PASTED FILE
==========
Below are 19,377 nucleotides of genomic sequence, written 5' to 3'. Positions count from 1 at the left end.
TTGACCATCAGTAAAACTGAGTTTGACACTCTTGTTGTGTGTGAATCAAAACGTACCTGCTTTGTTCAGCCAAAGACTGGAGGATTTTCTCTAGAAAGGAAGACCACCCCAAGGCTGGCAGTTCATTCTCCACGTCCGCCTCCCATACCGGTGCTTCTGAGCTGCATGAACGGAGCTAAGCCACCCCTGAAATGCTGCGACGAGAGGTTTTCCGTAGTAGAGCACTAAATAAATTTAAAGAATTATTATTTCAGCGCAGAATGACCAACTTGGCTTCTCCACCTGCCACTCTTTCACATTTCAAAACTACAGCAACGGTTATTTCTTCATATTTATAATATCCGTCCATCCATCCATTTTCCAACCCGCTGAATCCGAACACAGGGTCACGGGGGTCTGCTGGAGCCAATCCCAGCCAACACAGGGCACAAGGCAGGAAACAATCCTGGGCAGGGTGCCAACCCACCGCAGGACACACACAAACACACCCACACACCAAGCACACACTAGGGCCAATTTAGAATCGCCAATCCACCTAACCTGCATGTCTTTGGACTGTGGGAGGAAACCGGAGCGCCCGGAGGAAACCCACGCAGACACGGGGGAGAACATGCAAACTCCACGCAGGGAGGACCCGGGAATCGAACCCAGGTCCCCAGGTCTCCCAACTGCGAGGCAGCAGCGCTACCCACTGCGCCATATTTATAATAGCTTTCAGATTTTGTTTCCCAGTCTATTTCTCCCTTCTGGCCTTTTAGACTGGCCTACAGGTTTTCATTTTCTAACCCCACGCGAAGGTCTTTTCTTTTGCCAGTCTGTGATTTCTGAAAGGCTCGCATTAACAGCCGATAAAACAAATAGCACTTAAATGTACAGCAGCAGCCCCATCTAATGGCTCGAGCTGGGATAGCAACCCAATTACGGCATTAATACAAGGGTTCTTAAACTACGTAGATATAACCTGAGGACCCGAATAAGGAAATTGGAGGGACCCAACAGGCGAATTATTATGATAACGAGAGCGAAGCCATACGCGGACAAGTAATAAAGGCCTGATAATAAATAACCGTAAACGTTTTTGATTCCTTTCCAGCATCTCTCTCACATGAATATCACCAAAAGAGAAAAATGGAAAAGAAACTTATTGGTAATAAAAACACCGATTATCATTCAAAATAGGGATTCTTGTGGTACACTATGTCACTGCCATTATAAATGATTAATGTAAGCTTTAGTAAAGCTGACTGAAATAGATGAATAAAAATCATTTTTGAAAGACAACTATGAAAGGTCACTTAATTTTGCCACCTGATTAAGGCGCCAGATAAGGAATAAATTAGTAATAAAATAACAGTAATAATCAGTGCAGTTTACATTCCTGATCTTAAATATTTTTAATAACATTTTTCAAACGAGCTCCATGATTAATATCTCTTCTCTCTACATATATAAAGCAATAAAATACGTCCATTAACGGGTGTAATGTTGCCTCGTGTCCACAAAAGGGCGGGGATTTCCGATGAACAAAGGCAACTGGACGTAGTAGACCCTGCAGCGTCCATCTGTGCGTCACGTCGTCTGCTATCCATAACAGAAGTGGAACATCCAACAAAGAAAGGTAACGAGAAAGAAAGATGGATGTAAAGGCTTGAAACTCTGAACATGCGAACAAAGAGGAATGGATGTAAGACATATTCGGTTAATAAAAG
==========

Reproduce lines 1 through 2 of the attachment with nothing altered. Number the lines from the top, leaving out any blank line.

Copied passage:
Below are 19,377 nucleotides of genomic sequence, written 5' to 3'. Positions count from 1 at the left end.
TTGACCATCAGTAAAACTGAGTTTGACACTCTTGTTGTGTGTGAATCAAAACGTACCTGCTTTGTTCAGCCAAAGACTGGAGGATTTTCTCTAGAAAGGAAGACCACCCCAAGGCTGGCAGTTCATTCTCCACGTCCGCCTCCCATACCGGTGCTTCTGAGCTGCATGAACGGAGCTAAGCCACCCCTGAAATGCTGCGACGAGAGGTTTTCCGTAGTAGAGCACTAAATAAATTTAAAGAATTATTATTTCAGCGCAGAATGACCAACTTGGCTTCTCCACCTGCCACTCTTTCACATTTCAAAACTACAGCAACGGTTATTTCTTCATATTTATAATATCCGTCCATCCATCCATTTTCCAACCCGCTGAATCCGAACACAGGGTCACGGGGGTCTGCTGGAGCCAATCCCAGCCAACACAGGGCACAAGGCAGGAAACAATCCTGGGCAGGGTGCCAACCCACCGCAGGACACACACAAACACACCCACACACCAAGCACACACTAGGGCCAATTTAGAATCGCCAATCCACCTAACCTGCATGTCTTTGGACTGTGGGAGGAAACCGGAGCGCCCGGAGGAAACCCACGCAGACACGGGGGAGAACATGCAAACTCCACGCAGGGAGGACCCGGGAATCGAACCCAGGTCCCCAGGTCTCCCAACTGCGAGGCAGCAGCGCTACCCACTGCGCCATATTTATAATAGCTTTCAGATTTTGTTTCCCAGTCTATTTCTCCCTTCTGGCCTTTTAGACTGGCCTACAGGTTTTCATTTTCTAACCCCACGCGAAGGTCTTTTCTTTTGCCAGTCTGTGATTTCTGAAAGGCTCGCATTAACAGCCGATAAAACAAATAGCACTTAAATGTACAGCAGCAGCCCCATCTAATGGCTCGAGCTGGGATAGCAACCCAATTACGGCATTAATACAAGGGTTCTTAAACTACGTAGATATAACCTGAGGACCCGAATAAGGAAATTGGAGGGACCCAACAGGCGAATTATTATGATAACGAGAGCGAAGCCATACGCGGACAAGTAATAAAGGCCTGATAATAAATAACCGTAAACGTTTTTGATTCCTTTCCAGCATCTCTCTCACATGAATATCACCAAAAGAGAAAAATGGAAAAGAAACTTATTGGTAATAAAAACACCGATTATCATTCAAAATAGGGATTCTTGTGGTACACTATGTCACTGCCATTATAAATGATTAATGTAAGCTTTAGTAAAGCTGACTGAAATAGATGAATAAAAATCATTTTTGAAAGACAACTATGAAAGGTCACTTAATTTTGCCACCTGATTAAGGCGCCAGATAAGGAATAAATTAGTAATAAAATAACAGTAATAATCAGTGCAGTTTACATTCCTGATCTTAAATATTTTTAATAACATTTTTCAAACGAGCTCCATGATTAATATCTCTTCTCTCTACATATATAAAGCAATAAAATACGTCCATTAACGGGTGTAATGTTGCCTCGTGTCCACAAAAGGGCGGGGATTTCCGATGAACAAAGGCAACTGGACGTAGTAGACCCTGCAGCGTCCATCTGTGCGTCACGTCGTCTGCTATCCATAACAGAAGTGGAACATCCAACAAAGAAAGGTAACGAGAAAGAAAGATGGATGTAAAGGCTTGAAACTCTGAACATGCGAACAAAGAGGAATGGATGTAAGACATATTCGGTTAATAAAAG